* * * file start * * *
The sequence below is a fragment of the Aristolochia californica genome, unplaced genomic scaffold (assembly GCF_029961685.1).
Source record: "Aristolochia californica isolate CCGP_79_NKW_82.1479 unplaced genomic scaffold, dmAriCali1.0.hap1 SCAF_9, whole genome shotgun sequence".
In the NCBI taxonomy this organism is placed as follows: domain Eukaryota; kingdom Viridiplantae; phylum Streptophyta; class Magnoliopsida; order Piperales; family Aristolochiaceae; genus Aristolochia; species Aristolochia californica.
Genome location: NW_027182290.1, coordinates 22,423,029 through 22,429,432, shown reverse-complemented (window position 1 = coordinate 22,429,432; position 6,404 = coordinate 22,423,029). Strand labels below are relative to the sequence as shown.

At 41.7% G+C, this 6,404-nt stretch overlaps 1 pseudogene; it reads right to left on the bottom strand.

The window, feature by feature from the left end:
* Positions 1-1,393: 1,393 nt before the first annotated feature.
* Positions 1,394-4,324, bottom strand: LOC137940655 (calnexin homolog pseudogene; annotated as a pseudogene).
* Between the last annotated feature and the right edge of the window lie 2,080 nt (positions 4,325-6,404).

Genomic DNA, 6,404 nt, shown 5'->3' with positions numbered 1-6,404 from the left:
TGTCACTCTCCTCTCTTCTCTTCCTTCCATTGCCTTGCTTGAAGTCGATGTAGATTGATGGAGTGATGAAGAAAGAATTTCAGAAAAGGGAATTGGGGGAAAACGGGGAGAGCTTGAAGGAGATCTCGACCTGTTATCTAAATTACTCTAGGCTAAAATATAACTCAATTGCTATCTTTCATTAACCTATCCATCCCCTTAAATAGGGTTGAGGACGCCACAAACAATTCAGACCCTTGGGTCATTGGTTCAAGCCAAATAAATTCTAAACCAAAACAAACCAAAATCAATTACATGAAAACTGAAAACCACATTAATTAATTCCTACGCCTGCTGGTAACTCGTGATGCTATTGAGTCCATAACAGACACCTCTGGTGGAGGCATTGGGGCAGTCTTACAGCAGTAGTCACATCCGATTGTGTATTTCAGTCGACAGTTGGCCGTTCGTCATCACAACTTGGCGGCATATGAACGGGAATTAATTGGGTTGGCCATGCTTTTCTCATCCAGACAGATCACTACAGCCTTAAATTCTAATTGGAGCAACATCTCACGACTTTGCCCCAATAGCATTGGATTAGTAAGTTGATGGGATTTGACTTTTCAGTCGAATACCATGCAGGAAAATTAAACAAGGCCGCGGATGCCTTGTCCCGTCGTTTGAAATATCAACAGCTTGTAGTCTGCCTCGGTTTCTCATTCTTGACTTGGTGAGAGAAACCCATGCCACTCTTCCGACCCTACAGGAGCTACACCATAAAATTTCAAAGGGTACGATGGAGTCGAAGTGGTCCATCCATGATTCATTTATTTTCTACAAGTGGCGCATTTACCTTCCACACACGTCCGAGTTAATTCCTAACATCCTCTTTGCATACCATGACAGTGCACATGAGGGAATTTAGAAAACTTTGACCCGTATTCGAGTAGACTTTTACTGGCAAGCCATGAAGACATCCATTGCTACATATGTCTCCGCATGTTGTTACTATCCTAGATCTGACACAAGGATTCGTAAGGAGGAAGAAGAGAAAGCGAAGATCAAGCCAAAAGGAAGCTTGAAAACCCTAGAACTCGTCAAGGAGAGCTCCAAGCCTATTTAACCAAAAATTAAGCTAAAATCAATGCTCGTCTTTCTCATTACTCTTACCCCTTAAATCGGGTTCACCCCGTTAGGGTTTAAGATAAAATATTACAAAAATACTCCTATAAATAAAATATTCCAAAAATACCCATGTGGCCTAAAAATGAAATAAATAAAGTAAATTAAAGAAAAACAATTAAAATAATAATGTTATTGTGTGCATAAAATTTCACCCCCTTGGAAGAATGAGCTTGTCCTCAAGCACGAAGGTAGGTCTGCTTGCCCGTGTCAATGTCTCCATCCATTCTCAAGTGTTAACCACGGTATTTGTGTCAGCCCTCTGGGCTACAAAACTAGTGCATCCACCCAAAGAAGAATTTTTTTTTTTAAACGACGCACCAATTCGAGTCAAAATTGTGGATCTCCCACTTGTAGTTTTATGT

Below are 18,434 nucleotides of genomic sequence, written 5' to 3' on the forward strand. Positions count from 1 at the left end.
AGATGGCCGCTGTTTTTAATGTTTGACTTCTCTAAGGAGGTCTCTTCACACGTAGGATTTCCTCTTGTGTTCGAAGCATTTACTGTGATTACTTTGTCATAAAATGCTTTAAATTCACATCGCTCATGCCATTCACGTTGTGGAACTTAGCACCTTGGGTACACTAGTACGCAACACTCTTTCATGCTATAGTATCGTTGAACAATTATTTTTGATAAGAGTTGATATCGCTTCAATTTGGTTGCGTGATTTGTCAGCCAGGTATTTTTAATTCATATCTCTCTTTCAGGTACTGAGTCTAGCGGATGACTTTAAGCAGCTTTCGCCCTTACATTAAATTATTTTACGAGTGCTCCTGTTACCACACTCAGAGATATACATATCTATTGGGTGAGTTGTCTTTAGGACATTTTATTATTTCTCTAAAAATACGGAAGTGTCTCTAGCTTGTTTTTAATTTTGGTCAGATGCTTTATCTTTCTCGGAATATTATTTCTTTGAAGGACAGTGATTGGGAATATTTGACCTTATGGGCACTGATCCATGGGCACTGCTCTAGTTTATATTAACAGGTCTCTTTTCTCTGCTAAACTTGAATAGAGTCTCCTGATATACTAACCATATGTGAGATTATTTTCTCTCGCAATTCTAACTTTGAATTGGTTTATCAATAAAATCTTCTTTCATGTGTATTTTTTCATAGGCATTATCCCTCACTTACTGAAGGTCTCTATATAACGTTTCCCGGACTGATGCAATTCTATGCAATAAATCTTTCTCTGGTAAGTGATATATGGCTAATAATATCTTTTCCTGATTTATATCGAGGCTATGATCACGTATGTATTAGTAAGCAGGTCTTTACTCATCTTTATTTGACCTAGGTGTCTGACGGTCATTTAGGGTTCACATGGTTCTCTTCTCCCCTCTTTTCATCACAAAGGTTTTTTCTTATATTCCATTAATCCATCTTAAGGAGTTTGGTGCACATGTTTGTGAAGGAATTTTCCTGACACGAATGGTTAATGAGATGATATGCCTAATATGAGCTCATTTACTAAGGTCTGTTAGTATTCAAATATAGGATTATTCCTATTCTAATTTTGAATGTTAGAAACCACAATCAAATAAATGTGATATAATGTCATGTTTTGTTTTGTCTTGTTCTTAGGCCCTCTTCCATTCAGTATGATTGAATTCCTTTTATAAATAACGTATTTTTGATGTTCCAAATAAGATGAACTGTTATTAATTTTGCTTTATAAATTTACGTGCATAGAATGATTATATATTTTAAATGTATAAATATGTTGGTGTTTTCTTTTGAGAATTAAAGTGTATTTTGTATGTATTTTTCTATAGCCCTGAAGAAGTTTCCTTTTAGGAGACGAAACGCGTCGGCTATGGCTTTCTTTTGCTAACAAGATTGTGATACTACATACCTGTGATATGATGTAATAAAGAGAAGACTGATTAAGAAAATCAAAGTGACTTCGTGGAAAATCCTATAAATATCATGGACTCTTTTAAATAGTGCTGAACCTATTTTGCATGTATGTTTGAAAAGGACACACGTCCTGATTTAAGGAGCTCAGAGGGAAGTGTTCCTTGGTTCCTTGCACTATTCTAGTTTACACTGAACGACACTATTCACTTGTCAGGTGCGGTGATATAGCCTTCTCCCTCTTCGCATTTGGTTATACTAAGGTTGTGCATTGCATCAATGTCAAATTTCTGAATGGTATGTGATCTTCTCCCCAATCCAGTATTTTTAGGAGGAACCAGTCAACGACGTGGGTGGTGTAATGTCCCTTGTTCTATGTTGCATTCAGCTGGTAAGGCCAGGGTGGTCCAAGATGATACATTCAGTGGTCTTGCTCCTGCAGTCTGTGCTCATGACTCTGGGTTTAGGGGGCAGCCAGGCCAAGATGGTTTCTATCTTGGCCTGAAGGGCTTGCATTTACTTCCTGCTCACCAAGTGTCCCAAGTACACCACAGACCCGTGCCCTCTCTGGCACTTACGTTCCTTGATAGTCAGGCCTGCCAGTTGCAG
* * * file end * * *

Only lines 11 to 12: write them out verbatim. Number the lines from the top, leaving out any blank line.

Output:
TGTCACTCTCCTCTCTTCTCTTCCTTCCATTGCCTTGCTTGAAGTCGATGTAGATTGATGGAGTGATGAAGAAAGAATTTCAGAAAAGGGAATTGGGGGAAAACGGGGAGAGCTTGAAGGAGATCTCGACCTGTTATCTAAATTACTCTAGGCTAAAATATAACTCAATTGCTATCTTTCATTAACCTATCCATCCCCTTAAATAGGGTTGAGGACGCCACAAACAATTCAGACCCTTGGGTCATTGGTTCAAGCCAAATAAATTCTAAACCAAAACAAACCAAAATCAATTACATGAAAACTGAAAACCACATTAATTAATTCCTACGCCTGCTGGTAACTCGTGATGCTATTGAGTCCATAACAGACACCTCTGGTGGAGGCATTGGGGCAGTCTTACAGCAGTAGTCACATCCGATTGTGTATTTCAGTCGACAGTTGGCCGTTCGTCATCACAACTTGGCGGCATATGAACGGGAATTAATTGGGTTGGCCATGCTTTTCTCATCCAGACAGATCACTACAGCCTTAAATTCTAATTGGAGCAACATCTCACGACTTTGCCCCAATAGCATTGGATTAGTAAGTTGATGGGATTTGACTTTTCAGTCGAATACCATGCAGGAAAATTAAACAAGGCCGCGGATGCCTTGTCCCGTCGTTTGAAATATCAACAGCTTGTAGTCTGCCTCGGTTTCTCATTCTTGACTTGGTGAGAGAAACCCATGCCACTCTTCCGACCCTACAGGAGCTACACCATAAAATTTCAAAGGGTACGATGGAGTCGAAGTGGTCCATCCATGATTCATTTATTTTCTACAAGTGGCGCATTTACCTTCCACACACGTCCGAGTTAATTCCTAACATCCTCTTTGCATACCATGACAGTGCACATGAGGGAATTTAGAAAACTTTGACCCGTATTCGAGTAGACTTTTACTGGCAAGCCATGAAGACATCCATTGCTACATATGTCTCCGCATGTTGTTACTATCCTAGATCTGACACAAGGATTCGTAAGGAGGAAGAAGAGAAAGCGAAGATCAAGCCAAAAGGAAGCTTGAAAACCCTAGAACTCGTCAAGGAGAGCTCCAAGCCTATTTAACCAAAAATTAAGCTAAAATCAATGCTCGTCTTTCTCATTACTCTTACCCCTTAAATCGGGTTCACCCCGTTAGGGTTTAAGATAAAATATTACAAAAATACTCCTATAAATAAAATATTCCAAAAATACCCATGTGGCCTAAAAATGAAATAAATAAAGTAAATTAAAGAAAAACAATTAAAATAATAATGTTATTGTGTGCATAAAATTTCACCCCCTTGGAAGAATGAGCTTGTCCTCAAGCACGAAGGTAGGTCTGCTTGCCCGTGTCAATGTCTCCATCCATTCTCAAGTGTTAACCACGGTATTTGTGTCAGCCCTCTGGGCTACAAAACTAGTGCATCCACCCAAAGAAGAATTTTTTTTTTTAAACGACGCACCAATTCGAGTCAAAATTGTGGATCTCCCACTTGTAGTTTTATGT

Below are 18,434 nucleotides of genomic sequence, written 5' to 3' on the forward strand. Positions count from 1 at the left end.